Summary: Laws of trigonometry in symmetric spaces
Helmer Aslaksen and Hsueh-Ling Huynh
Abstract. This paper consists of two parts. In the first part, we reformulate the work of
E. Leuzinger on trigonometry in noncompact symmetric spaces. In the second part, we outline
an altemative method using invariants of the isotropy group representation. Appropriately
formulated, these methods apply to both compact and noncompact symmetric spaces. This
work is contained in the Ph.D. dissertation of H.-L. Huynh.
1991 Mathematics Subject Classification: 53C35, 15A72, 15A24
1. What is trigonometry?
Trigonometry is fundamental to the study of the classical geometries. First of all,
it gives congruence conditions for triangles. In Euclidean, hyperbolic and spherical
spaces, two triangles are congruent if and only if they satisfy the side-angle-side (SAS)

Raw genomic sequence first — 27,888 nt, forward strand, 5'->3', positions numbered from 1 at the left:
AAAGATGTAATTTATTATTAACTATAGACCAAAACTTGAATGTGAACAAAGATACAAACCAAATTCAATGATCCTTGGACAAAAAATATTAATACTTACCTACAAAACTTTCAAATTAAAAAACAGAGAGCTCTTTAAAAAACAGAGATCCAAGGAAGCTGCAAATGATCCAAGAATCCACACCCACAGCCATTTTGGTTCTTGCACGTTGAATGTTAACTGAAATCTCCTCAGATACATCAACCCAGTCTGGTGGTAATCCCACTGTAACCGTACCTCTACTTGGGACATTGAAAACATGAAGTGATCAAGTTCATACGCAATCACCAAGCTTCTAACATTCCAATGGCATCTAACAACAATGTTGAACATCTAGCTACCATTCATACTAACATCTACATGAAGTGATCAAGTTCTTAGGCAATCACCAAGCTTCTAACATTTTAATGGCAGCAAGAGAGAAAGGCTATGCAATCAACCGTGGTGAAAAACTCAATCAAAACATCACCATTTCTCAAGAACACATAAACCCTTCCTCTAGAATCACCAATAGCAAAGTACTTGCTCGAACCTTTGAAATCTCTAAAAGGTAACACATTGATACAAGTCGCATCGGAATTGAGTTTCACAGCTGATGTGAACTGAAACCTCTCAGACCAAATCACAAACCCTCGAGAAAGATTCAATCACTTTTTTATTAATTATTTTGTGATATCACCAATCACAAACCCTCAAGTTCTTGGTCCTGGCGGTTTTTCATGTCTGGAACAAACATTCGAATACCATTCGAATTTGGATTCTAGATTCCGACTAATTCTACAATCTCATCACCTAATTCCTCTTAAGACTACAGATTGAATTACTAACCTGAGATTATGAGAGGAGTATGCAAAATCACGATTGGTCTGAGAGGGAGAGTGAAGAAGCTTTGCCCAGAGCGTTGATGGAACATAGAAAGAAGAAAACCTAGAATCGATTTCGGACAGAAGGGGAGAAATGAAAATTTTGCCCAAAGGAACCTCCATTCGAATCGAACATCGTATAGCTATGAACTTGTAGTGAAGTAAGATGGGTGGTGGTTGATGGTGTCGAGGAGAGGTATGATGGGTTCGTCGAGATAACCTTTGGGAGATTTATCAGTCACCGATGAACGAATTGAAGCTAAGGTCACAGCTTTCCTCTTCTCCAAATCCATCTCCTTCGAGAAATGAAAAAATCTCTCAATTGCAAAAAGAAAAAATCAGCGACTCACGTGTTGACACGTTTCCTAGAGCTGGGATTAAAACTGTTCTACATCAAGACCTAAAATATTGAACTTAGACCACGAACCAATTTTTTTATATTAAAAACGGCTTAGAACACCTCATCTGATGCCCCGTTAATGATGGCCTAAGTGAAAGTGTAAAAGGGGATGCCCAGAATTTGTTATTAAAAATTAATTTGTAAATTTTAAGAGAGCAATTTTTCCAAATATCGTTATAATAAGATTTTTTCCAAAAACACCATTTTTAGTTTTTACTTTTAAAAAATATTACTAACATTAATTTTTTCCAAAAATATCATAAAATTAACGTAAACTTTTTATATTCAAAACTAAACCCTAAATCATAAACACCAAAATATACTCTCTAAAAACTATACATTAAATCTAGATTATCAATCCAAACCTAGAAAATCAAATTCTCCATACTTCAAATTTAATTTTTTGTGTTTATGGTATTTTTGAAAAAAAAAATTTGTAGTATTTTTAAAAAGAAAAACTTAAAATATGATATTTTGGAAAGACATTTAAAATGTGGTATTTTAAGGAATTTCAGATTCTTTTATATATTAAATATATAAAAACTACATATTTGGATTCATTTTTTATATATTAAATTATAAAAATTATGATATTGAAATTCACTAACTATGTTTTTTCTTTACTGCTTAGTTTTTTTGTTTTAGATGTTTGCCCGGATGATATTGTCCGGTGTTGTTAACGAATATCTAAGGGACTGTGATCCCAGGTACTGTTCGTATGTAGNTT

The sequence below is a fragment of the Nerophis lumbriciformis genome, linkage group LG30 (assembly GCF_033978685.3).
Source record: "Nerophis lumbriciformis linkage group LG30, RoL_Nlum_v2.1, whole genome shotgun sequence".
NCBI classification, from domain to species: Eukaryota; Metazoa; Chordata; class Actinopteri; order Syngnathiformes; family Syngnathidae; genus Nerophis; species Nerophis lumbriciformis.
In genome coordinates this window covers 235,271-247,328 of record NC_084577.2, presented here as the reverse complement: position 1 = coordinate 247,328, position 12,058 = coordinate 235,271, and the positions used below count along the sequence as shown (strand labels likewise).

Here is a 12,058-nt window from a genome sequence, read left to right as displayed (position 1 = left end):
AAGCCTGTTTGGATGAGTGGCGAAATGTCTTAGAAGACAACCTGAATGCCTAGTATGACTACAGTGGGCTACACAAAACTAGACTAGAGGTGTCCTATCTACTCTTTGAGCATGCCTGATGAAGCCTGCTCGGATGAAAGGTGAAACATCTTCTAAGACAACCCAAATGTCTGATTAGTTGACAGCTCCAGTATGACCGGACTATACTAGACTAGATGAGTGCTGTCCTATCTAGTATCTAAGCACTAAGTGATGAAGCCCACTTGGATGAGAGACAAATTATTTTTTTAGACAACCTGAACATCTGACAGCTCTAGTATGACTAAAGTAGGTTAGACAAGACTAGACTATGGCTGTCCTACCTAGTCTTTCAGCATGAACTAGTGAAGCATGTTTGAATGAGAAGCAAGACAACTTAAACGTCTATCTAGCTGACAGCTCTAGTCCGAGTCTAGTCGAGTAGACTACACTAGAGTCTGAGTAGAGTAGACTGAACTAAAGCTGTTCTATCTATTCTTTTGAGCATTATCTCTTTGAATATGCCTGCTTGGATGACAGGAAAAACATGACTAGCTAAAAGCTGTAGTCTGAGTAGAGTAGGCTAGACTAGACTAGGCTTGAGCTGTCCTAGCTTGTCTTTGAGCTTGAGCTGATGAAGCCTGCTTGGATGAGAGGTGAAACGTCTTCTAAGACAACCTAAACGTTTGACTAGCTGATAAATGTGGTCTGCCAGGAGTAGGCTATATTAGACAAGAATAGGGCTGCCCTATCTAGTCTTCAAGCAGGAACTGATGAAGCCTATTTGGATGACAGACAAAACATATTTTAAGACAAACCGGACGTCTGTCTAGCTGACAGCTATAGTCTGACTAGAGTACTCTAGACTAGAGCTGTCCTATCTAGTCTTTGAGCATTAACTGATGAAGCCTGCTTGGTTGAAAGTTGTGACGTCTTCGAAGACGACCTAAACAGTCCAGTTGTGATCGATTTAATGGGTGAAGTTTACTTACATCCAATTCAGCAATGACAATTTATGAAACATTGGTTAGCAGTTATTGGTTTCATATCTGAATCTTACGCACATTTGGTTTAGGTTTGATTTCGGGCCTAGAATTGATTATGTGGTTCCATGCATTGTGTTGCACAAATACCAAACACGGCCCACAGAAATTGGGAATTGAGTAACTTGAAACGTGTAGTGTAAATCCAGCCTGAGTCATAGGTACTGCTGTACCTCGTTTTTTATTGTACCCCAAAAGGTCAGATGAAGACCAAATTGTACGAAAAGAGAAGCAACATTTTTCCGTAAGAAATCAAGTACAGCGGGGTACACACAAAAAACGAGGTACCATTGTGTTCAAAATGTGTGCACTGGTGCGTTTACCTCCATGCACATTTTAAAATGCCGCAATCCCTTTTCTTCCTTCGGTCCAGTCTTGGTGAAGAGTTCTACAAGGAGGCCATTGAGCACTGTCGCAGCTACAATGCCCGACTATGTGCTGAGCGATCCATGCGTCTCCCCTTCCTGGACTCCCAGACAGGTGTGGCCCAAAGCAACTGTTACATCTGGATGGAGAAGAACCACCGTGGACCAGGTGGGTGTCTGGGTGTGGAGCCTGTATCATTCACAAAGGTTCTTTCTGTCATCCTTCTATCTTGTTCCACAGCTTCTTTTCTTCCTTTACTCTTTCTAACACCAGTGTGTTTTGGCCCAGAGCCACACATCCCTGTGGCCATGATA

or side-side-side (SSS) condition.
Given a triangle, we also want to associate to it metric quantities that are invariant
under the group of isometries. The laws of trigonometry can then be interpreted as
relations between such quantities. Given two sides and their subtended angle, the law
of cosines determines the third side, and given two sides and one angle adjacent to the
third side, the law of sines determines the second adjacent angle.
In a general Riemannian manifold, the law of cosines can be generalized as a